The Letter (1929)
The Letter (1929)
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The Letter was the first film version of the Somerset Maugham play of the same name. Broadway star Jeanne Eagels plays the wife of Reginald Owen, the owner of a Malayan rubber plantation. The film opens with Eagels shooting a man (Herbert Marshall) to death; she explains that the man had tried to assault her. It is assumed that the subsequent trial will go well for Eagels, who has the advantage of wealth and social position. But Eagels' lawyer (O.P. Heggie) learns of the existence of a letter sent to the dead man in which Eagels declares her undying love--thereby proving that the killing was not justified. At great personal expense, the lawyer buys back the letter from the dead man's wife, a grim native woman. Only after Eagels is found not guilty does she reveal her indiscretion to her husband. She tries to convince him that she will be a faithful wife in the future, but suddenly pulls back and violently declares "With all my heart--I still love the man I killed!" The Letter was remade in 1940 (with considerable censorial alterations) starring Bette Davis as the murderess and Herbert Marshall--the victim in the 1929 version--as her cuckolded husband. … More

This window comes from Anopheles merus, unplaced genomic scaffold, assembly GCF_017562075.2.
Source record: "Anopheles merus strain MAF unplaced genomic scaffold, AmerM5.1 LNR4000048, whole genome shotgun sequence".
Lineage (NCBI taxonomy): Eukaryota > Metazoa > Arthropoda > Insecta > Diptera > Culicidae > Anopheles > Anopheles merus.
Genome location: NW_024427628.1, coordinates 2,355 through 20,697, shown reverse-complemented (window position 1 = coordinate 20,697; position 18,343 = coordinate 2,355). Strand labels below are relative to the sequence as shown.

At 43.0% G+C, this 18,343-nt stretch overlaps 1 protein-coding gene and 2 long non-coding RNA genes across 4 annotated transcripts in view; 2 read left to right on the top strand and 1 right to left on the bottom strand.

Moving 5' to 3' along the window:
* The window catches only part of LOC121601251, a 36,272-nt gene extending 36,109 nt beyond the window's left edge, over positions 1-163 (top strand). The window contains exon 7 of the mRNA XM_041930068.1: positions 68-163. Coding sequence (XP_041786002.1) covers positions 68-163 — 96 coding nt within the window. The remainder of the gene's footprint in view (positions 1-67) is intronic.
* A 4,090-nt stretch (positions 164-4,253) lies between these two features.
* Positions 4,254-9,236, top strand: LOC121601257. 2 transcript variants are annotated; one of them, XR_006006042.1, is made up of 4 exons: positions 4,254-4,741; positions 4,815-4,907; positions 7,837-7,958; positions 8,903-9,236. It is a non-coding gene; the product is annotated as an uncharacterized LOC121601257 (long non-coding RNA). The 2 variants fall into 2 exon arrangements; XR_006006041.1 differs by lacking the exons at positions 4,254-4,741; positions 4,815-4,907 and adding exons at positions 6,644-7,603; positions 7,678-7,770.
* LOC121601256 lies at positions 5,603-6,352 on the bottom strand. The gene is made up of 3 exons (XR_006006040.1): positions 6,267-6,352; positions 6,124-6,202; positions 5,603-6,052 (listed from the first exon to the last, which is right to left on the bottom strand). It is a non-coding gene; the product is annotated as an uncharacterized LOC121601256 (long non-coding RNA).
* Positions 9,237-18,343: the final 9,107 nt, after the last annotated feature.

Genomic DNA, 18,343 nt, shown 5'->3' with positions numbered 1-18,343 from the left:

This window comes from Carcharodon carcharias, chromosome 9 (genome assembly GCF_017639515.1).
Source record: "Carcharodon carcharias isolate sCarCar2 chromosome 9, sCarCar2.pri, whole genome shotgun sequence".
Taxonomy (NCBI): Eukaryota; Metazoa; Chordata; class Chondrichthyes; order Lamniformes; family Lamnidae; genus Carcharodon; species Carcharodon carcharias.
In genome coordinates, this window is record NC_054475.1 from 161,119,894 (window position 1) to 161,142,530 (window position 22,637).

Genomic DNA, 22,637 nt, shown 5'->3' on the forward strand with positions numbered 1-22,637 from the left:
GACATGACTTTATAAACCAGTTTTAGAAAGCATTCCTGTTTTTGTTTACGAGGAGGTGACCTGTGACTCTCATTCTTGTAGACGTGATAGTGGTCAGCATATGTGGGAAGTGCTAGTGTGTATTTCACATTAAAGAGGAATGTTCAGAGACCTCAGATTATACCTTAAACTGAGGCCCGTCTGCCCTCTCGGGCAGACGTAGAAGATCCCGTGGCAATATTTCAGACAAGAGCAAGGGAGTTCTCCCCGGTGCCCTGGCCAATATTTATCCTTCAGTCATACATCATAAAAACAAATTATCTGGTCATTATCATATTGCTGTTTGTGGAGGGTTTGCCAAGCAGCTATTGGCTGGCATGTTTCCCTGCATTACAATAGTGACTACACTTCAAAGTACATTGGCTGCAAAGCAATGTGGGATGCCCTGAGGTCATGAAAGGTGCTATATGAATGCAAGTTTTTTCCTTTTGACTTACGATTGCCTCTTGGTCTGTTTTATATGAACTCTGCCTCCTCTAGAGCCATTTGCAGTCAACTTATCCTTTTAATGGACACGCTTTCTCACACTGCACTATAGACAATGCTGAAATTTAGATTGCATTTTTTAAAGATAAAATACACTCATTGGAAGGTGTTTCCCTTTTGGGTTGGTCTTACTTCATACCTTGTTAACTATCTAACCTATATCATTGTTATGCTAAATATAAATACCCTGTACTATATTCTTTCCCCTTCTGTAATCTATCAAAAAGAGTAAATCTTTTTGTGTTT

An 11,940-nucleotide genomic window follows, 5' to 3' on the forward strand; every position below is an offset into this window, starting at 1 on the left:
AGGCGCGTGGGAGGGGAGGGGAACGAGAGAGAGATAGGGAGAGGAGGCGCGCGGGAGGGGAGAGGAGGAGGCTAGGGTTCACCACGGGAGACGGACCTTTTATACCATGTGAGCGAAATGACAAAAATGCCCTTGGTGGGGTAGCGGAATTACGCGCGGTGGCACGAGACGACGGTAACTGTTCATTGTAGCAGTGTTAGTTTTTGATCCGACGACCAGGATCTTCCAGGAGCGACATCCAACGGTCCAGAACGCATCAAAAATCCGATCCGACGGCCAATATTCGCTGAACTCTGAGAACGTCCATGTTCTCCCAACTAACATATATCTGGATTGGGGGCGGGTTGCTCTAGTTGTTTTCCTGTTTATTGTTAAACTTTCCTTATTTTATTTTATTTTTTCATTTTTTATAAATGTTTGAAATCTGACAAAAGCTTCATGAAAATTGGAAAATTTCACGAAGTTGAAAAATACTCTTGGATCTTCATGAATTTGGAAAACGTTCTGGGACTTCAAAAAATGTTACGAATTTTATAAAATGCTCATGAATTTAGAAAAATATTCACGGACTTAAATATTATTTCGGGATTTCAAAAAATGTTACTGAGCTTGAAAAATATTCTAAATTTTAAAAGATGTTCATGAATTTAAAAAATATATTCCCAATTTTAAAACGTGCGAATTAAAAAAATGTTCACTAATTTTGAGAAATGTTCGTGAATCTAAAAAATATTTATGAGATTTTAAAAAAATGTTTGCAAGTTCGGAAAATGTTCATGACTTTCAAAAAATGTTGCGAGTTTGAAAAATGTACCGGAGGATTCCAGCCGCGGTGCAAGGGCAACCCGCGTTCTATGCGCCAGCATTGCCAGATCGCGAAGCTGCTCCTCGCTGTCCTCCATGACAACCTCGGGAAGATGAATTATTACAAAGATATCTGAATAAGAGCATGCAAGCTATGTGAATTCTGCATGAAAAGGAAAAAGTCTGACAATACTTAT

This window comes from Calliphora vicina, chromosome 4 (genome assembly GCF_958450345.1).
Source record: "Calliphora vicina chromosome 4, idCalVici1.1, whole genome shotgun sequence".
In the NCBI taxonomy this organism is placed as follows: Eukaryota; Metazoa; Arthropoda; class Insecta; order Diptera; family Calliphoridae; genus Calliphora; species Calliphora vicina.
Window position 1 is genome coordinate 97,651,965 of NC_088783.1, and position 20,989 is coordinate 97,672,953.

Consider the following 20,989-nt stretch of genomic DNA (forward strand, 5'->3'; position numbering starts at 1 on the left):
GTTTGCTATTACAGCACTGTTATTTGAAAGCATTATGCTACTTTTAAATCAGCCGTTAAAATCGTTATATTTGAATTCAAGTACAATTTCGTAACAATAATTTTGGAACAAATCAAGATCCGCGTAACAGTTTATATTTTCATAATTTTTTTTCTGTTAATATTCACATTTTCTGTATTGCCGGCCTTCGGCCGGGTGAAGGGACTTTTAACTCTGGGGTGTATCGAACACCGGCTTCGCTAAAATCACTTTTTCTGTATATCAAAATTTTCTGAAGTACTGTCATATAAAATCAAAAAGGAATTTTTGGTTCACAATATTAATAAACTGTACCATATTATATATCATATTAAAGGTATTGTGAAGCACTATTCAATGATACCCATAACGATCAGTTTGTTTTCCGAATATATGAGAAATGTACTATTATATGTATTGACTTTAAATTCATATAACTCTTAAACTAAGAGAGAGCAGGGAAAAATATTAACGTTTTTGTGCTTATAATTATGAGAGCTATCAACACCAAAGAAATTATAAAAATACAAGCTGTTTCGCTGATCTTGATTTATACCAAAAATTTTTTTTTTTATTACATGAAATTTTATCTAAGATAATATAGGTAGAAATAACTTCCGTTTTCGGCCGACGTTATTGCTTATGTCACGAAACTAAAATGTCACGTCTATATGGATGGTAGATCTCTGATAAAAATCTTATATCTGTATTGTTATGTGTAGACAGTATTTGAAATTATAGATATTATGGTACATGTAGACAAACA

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Critic Reviews for The Letter
Jeanne Eagels received Oscar nomination for playing the leading part in this early, primitive talkie, based on Somerset Maugham's play; Bette Davis played the part in 1940.
... a revelation of a performance and an illustration of the challenges filmmakers faced in the early sound era.
Jeanne Eagels' performance in The Letter secures her legendary reputation.
Audience Reviews for The Letter
Eagels only existing sound film shows her to be a unique talent well equipped to make her characters live on screen with a minimum of overblown stage theatrics common to early sound films. Similar to the more renown Bette Davis version but with some content that would never have passed the censor board after the code went into effect. The last scene is riveting.
the first telling of this tale from paramount, skip this and see the 1940 bette davis version-its far superior
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